He recommends taking a little extra time to separate everything, and scraping as much extra food as possible into the organics bin.
“The hardest part is there are no rinsing stations at a food court,” he said. That means the types of containers that could be washed and recycled at home often end up in the trash at the mall.
Another complication is that many commercial sites don’t accept the same types of items as residential recycling programs — Styrofoam, which households in Toronto can put in the blue bin, isn’t recyclable in many food courts.
The good news is that far more food court waste is recyclable than you might think. Cromie and his team went through a load of garbage collected at a local food court by CBC News and found 86 per cent of the items in the “garbage” stream could actually have been recycled.
But how do you know if something is too contaminated to go in the recycling bin? Or what bin to put things in if they have confusing labels like “compostable”? (Hint: It’s usually the garbage, not the organics bin.)
Pack reusable mug, cutlery
Tara Morneau, associate director of sustainability and community programs at the University of British Columbia Botanical Garden in Vancouver says the confusion can give people “analysis paralysis” and they just end up throwing everything in the garbage.
The garden holds an annual two-day apple festival in October that attracts 10,000 people. Morneau used the event as a way to test different ways to encourage visitors to sort their waste into the proper recycling, composting and garbage bins.
What she found was that different kinds of signage meant to guide visitors, including a 3D display of the types of waste that went in each bin, had no significant impact.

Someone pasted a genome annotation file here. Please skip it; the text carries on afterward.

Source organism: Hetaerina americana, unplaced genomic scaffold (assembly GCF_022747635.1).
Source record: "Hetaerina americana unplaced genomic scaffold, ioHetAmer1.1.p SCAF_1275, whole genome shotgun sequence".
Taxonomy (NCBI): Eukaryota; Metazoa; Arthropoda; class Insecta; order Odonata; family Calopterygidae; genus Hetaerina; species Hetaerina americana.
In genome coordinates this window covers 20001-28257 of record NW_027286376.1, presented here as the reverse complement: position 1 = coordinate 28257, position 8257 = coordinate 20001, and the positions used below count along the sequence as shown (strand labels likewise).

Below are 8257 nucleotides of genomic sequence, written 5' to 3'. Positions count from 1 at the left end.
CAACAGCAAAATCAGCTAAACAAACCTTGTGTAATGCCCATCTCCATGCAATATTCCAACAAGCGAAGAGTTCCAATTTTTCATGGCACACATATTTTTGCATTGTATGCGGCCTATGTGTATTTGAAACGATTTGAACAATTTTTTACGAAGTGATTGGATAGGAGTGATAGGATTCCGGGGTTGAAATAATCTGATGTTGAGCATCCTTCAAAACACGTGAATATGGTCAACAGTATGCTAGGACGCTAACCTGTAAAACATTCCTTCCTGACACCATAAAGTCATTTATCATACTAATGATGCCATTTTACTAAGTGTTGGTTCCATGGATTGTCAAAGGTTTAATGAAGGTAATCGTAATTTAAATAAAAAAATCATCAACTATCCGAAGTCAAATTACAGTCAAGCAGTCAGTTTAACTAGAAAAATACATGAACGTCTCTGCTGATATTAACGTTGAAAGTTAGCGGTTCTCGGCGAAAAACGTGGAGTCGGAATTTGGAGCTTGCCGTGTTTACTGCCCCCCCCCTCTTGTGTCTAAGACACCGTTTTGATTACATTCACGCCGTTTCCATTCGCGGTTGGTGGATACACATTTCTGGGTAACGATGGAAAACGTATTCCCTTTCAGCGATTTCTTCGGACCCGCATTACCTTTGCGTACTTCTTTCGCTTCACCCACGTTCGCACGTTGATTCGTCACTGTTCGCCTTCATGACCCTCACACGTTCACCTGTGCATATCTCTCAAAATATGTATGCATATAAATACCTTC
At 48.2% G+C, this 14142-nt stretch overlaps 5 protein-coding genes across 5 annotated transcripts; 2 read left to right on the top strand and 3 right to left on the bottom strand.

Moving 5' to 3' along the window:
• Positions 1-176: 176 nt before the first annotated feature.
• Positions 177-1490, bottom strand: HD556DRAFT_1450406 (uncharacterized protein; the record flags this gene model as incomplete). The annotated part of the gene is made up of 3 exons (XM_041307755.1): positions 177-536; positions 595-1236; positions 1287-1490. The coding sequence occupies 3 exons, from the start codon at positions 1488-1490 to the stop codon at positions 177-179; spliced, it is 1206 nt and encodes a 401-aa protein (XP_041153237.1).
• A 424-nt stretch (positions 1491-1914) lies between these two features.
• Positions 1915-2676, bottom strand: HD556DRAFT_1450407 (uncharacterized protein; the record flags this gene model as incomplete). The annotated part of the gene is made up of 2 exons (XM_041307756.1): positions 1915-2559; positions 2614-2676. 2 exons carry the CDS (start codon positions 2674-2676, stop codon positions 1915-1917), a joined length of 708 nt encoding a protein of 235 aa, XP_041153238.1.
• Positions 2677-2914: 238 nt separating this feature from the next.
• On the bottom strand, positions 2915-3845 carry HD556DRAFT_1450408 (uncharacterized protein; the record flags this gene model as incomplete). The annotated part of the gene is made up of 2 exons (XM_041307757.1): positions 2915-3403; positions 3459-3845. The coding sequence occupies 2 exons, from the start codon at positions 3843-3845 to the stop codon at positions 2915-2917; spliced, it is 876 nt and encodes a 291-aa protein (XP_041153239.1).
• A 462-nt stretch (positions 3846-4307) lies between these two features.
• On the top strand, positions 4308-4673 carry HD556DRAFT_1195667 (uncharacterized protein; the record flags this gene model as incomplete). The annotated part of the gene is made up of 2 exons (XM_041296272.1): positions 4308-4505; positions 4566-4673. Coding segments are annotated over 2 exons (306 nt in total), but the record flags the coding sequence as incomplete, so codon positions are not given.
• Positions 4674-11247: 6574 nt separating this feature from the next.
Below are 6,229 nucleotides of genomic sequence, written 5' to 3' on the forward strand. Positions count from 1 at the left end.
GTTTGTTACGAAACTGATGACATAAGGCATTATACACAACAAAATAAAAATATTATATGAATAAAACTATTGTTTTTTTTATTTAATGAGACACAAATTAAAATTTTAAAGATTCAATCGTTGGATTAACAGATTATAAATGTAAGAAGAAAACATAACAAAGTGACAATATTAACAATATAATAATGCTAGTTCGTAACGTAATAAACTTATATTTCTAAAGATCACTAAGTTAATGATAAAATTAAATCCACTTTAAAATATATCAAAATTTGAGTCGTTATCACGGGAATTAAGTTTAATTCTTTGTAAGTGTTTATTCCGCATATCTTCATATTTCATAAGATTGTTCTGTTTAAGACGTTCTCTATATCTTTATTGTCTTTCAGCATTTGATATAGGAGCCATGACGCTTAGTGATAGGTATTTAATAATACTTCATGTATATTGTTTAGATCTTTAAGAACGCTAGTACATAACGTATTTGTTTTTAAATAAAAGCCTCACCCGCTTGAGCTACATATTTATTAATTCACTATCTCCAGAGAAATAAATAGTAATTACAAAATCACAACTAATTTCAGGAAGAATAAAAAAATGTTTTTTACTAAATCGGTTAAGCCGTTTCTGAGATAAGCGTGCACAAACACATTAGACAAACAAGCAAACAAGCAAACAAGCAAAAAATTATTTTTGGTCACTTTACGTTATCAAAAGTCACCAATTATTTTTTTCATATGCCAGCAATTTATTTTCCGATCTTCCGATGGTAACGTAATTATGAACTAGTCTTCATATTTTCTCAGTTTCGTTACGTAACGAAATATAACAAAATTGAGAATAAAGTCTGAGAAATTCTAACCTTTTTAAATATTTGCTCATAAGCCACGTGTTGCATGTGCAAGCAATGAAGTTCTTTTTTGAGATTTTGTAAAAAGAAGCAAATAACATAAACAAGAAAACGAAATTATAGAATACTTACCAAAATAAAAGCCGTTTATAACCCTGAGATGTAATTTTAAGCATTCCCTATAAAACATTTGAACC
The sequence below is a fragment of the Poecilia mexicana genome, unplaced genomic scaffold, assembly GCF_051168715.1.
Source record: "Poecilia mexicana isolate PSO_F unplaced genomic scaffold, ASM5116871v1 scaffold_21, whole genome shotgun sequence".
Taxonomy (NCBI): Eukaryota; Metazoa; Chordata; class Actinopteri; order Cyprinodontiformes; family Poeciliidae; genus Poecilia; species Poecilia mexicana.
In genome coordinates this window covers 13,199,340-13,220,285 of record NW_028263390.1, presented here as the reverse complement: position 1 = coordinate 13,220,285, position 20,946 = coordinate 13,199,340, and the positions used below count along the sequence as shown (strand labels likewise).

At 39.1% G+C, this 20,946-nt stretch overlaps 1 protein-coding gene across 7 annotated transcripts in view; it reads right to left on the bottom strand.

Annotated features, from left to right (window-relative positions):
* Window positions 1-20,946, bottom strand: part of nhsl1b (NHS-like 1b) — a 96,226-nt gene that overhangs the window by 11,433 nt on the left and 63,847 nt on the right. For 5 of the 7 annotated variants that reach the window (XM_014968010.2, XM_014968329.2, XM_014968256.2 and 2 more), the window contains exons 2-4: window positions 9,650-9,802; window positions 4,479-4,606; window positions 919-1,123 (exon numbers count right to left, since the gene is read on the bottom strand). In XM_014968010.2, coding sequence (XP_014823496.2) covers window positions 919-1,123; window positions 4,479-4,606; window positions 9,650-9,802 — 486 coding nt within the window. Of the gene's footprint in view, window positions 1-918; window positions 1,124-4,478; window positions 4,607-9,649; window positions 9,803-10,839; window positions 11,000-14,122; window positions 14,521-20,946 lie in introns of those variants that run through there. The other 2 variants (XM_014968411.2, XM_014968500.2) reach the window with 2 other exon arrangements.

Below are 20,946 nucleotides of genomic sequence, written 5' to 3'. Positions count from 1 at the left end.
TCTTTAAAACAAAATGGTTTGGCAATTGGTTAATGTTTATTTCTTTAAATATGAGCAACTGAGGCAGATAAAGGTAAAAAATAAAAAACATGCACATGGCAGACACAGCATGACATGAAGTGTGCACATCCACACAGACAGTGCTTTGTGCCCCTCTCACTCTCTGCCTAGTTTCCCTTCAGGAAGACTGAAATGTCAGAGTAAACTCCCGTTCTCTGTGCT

People can reach a bit of analysis paralysis and just end up throwing it in the garbage.
– Tara Morneau , University of British Columbia Botanical Garden
But having a volunteer direct people which bin to put their trash in reduced the amount of contamination in the organics and recycling bins by 96 to 97 per cent, and the amount of recycling and organics in the garbage by 85 per cent.
She thinks generally the problem is people are in a hurry when they get to the bins.
“So having somebody there encourages them to take a bit more time … thinking about where their products or their waste would go.”
But what about Yorkdale mall’s approach — getting staff to sort everything instead? Morneau doesn’t think that’s ideal, as it hides waste out of sight and out of mind.
“I think bringing it to the forefront and having people see waste and understand that there’s a lot of waste from our everyday activities will help us to think more about reducing waste when we’re at the grocery store, when we’re at an event.”
She recommends that instead of fretting about recycling right when you’re at the food court, you can pack a reusable mug, reusable cutlery or even a pair of chopsticks in your bag “so you always have these options available for use when you want to grab a bite on the go.”